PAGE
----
# odometer for InMoov cart

In trying to add some self control to my InMoov I work on making it find an ARUCO marker and position itself in front of it using its macanum wheel base.

A disadvantage of the mecanum wheel base are the different possible movements and - depending on the surface - quite a lot of slip which makes wheel encoders  a poor solution.

In addition I have been pointed to and read quite a bit about SLAM and its use in improving navigation skills for the robot. One thing I read is that without odometry only poor results can be achieved. So I started to experiment with images taken from a camera pointing straight down at the floor.

I started to google for existing solutions for this and found that opencv has some nice functions that should allow me to retrieve shift distances between 2 sequential images.

After playing around a bit with images and algorithms I was able to achieve the following:

• Find keypoints and descriptions in image A

• Find keypoints and descriptions in image B

• Call a matching function for these points
• Use the matching key points to calculate and visualize the shift distance of the 2 images

(here the 2 images are shown side by side with connections between the matching points)

Mounting a cam on my cart and driving around immediately showed that my cheap webcam was not up to the job and delivered only slurry images while in movement. With these images I could not get sufficient keypoint matches. Looking for a better cam I found the PS3 Eye which promised  frame rates of up to 60 for 640*480 images. Found a used one advertised and payed 20 bucks for it. Found also a windows driver (3 bucks) and instructions how to set frame rate and image size of the cam.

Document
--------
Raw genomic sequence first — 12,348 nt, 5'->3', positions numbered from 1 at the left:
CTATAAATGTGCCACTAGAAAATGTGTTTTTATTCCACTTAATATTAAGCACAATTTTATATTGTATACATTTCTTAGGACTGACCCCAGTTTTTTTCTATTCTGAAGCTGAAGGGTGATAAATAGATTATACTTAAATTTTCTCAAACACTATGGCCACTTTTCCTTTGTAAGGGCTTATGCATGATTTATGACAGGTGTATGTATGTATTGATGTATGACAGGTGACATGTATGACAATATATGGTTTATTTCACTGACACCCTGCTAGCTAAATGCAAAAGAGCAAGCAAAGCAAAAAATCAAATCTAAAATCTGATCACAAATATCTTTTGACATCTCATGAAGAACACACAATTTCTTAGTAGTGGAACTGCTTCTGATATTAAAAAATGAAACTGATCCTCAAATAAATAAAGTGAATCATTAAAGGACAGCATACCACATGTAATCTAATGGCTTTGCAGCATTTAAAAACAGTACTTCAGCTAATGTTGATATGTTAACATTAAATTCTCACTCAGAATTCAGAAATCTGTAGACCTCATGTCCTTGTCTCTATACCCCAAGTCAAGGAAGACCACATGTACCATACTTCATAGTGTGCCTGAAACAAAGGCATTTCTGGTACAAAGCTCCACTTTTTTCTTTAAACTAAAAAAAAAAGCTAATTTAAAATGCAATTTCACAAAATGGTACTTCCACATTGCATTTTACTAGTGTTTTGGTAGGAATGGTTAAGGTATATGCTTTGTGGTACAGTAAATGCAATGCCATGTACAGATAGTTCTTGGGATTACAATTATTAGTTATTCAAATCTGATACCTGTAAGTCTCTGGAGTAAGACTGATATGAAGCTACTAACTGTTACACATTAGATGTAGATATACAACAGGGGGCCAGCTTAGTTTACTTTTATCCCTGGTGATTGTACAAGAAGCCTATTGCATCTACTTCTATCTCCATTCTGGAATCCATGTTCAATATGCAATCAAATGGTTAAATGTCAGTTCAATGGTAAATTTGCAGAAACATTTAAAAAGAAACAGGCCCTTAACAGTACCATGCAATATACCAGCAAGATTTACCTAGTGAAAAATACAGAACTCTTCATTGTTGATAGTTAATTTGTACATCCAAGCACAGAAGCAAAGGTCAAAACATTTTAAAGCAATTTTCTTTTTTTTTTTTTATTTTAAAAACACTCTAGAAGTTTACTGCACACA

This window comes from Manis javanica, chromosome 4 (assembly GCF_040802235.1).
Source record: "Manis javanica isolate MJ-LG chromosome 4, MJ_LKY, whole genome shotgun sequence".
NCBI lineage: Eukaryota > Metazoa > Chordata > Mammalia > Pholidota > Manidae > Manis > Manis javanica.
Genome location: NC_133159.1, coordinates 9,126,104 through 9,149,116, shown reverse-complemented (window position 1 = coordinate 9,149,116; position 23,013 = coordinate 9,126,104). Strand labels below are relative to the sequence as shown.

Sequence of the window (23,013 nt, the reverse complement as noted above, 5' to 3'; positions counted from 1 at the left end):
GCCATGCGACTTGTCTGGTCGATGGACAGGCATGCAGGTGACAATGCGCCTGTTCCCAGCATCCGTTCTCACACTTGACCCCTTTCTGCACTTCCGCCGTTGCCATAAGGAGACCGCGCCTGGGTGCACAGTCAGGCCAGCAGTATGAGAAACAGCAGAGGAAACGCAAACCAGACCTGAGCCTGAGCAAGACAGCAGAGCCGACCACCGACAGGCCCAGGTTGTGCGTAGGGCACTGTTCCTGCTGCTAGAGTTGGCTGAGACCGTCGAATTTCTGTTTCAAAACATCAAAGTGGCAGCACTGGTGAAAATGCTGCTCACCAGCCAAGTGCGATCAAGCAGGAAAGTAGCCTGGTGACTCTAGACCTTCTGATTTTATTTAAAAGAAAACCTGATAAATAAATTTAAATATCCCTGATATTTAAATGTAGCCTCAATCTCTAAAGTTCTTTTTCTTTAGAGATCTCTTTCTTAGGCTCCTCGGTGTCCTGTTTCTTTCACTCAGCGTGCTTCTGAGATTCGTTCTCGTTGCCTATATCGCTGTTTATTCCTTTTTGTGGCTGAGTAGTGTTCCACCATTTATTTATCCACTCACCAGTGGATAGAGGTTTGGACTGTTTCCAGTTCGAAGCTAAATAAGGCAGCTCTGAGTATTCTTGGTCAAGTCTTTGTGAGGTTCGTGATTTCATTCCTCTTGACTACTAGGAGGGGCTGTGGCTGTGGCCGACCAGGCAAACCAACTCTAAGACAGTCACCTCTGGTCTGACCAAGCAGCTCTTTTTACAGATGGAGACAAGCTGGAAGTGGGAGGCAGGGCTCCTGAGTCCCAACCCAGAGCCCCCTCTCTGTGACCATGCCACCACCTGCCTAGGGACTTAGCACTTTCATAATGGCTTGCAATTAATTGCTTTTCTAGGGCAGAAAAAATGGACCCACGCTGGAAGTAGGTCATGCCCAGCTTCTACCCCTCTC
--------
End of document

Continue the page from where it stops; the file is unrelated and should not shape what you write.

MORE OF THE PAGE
cap = cv2.VideoCapture(1)

cap.set(cv2.CAP_PROP_FPS, 80)

cap.set(cv2.CAP_PROP_FRAME_WIDTH, 320);

cap.set(cv2.CAP_PROP_FRAME_HEIGHT, 240);

Results improved but I still had a bit of a timing problem running the code (about 300 to 400 ms per image comparison with my laptop (core I7 7500, Intel HD 620, python 32bit). I found then ORB and bruteForce matching and after many tries with thresholds and other ORB-settings finally have a solutions that uses only 100 to 150 ms per comparison on my laptop (about 7 ms!!! on my main PC with a GTX 1070) and showed rather good results.

orb = cv2.ORB_create(nfeatures=250, edgeThreshold = 4, patchSize=20, fastThreshold = 7,  scoreType=cv2.ORB_FAST_SCORE)

This way I can command the cart to move a certain distance and then stop.

On the cart I also have a BNO055 installed so I know the current orientation of the cart. In addition I am currently trying to take depth values from the kinect and try now to combine these with the position and orientation values from the cart to draw a map of my room.

Initially thought I could find existing python projects the help with creation and update of a floor map but results are rather diffuse. Octomap looked promising but I was not able to find instructions or examples how to make use of it yet.